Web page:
04 May 2010

BP Attaches Shutoff Valve to One Leaking Pipe

Oil Spill Video: Tuesday update May 4, 2010
Latest oil spill news from NOLA

News about shutoff valve and further immediate plans to slow release of oil into the Gulf

BP is dealing with three distinct leaks on the seafloor. The newly attached shutoff valve will be used to try to stop one of the three leaks -- reducing the number of leaks to only two. If that attempt is successful, the remaining leaks will be covered with containment vessels in an attempt to funnel the leaking oil upward through a conduit to ships and barges on the surface.
Even if BP is successful, Eric Smith, associate director of the Tulane Energy Institute, said the company is concerned that the drilling riser, a larger pipe that forms a sheath around the drilling pipe, might spring additional leaks after the coffer dams are installed because of all the trauma it's been through. "The concern is that that thing has been through a lot of stress," Smith said.
As long as the velocity of the oil is not too fast, Smith believes that BP will try to cut the joint where the riser pipe comes out of the failed blowout protector, and install a new blow out protector on top of the old one.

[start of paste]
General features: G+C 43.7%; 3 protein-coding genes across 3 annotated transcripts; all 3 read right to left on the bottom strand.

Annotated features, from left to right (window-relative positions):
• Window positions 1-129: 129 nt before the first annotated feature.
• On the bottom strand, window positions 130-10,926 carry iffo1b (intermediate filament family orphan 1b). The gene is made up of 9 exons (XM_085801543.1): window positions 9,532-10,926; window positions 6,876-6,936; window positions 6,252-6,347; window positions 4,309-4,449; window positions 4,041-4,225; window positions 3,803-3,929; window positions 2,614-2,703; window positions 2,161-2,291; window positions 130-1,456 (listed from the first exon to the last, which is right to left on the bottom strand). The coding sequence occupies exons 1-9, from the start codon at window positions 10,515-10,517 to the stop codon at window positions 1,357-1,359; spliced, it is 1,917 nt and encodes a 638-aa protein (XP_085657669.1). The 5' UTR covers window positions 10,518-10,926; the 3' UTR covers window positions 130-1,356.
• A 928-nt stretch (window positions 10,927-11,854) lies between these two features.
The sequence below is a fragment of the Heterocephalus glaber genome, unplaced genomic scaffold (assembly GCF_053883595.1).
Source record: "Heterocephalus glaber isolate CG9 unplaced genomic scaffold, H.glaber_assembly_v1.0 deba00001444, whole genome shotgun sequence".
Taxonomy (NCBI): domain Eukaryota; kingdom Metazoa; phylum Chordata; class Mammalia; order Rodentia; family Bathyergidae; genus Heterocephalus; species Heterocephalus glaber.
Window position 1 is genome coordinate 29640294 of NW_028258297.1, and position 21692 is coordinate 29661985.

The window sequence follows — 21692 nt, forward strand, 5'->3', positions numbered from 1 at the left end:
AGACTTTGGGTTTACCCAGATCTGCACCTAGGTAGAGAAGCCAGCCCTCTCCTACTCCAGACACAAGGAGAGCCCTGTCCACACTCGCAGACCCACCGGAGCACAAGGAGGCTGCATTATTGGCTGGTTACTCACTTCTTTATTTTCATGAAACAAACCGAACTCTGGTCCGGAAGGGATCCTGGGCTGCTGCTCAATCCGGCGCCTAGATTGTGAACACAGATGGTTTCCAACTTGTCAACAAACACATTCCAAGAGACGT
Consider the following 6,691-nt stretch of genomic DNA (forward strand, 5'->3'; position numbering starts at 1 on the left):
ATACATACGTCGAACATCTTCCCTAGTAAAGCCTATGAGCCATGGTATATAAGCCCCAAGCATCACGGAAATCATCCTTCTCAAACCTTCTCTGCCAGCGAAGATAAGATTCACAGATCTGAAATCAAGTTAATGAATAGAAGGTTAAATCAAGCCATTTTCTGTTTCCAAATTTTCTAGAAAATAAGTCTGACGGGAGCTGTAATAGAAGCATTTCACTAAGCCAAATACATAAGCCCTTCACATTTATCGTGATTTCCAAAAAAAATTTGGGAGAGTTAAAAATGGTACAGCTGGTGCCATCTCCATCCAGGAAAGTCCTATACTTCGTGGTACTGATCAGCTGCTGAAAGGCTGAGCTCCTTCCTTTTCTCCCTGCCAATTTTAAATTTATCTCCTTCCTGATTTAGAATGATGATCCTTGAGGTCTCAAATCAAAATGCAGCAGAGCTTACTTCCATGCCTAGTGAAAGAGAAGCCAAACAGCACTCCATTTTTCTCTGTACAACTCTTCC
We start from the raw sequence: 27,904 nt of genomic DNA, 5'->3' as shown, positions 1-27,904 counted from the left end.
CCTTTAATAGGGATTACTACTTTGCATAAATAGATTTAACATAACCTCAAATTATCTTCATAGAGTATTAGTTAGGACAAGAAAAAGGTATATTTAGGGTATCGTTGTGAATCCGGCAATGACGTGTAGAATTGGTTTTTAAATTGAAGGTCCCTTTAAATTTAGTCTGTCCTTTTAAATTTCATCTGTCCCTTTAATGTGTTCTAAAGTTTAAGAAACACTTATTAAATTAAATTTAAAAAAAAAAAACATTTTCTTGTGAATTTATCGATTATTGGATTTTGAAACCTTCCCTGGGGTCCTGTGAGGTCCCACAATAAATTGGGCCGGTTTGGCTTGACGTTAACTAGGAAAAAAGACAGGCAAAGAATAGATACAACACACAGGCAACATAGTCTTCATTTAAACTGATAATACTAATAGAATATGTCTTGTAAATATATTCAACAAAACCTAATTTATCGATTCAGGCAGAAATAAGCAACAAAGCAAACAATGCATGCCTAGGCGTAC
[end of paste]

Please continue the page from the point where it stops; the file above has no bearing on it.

The idea is that the new blowout protector would be more stable then the containments along the crumpled riser, and could be properly shut off while the relief wells are being drilled so BP doesn't have to keep bringing oil to the surface.

Smith, who is attending the 70,000-attendee Society of Petroleum Engineers' Offshore Technology Conference in Houston, where the Deepwater Horizon accident is the subject of much chatter and speculation, said that even though BP needs only one route to the original well, the company is actually drilling two relief wells at a cost of about $100 million apiece to make sure it doesn't run into problems.

Once a relief well reaches the original well and stops the oil from flowing, Smith said BP will cap it with concrete for a long-term fix. But after the investigations reveal what cause the explosion, Smith anticipates that BP will reopen the well and resume drilling.
"They want the well sealed until they figure out what's going wrong. Once they figure it out, they'll go in and redevelop that field, because we do need the oil," Smith said. _NOLA

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